what would it be like to get a handwritten letter from God? For an experience as close as you'll get on this side of the beyond, check out the Wenzel Ziersch show at the Goethe Institut.
Ziersch is a young artist living near Munich. Like a medieval monk, he spends hours each day inscribing biblical texts onto paper, plexiglass and painted wood or embossing them on parchment.
The words are tiny and often illegible, not to mention written in German, so non-German speakers have little choice but to focus on the works as aesthetic objects.
One of Ziersch's Counter-Images hangs in the Goethe Institut's window, a large plexiglass sheet covered in black ink in which the Book of Genesis has been scratched.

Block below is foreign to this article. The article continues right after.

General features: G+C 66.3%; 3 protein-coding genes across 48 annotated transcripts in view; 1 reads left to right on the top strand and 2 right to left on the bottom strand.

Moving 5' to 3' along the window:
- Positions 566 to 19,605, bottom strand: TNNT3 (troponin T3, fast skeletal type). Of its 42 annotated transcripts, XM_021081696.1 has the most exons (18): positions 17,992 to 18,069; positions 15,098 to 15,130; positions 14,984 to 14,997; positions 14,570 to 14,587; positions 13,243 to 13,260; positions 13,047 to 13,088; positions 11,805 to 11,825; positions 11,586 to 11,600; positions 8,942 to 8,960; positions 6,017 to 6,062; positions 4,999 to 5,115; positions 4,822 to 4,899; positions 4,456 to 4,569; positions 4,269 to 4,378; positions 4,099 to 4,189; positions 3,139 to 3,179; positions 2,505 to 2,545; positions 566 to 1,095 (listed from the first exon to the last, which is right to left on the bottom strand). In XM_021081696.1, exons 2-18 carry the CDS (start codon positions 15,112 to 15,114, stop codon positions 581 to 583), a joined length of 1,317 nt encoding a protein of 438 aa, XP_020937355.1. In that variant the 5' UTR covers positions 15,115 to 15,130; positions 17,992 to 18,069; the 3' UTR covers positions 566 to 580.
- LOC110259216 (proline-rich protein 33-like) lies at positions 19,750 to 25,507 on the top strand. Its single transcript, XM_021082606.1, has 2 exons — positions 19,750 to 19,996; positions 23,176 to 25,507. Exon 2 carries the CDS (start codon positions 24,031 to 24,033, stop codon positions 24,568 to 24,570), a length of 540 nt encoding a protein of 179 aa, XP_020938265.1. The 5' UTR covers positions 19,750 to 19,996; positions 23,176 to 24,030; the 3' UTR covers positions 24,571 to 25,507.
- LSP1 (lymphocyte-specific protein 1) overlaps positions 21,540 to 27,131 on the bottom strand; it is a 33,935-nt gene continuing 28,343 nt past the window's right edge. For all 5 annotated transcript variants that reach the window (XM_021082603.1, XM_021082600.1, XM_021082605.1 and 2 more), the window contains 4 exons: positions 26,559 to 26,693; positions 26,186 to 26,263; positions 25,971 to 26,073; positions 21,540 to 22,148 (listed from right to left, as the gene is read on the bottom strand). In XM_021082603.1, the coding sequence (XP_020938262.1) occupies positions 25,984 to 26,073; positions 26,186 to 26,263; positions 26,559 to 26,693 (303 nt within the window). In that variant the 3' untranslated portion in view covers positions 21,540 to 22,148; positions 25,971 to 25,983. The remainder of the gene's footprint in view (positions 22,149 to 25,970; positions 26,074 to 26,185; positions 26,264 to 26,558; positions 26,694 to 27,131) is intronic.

As the light filters through, you realize that, while you may not understand what the Big Guy is saying -- in any language -- it's nice to know he's out there.
Another work, Inscription, has the hovering presence of a Rothko, the words repeatedly pencilled over top of each other until all that's left is broody grey planes.
Ziersch says he chose the Bible not out of religious motivation but because he needed a text that would sustain him in his obsessive act of writing. But you can't get away from the spiritual quality of these works.
In the beginning was the Word. Never has the opening of the Gospel of John felt quite so literal.
WENZEL ZIERSCH at the Goethe Institut (163 King West) to April 13. 416-593-5257. Rating: NNN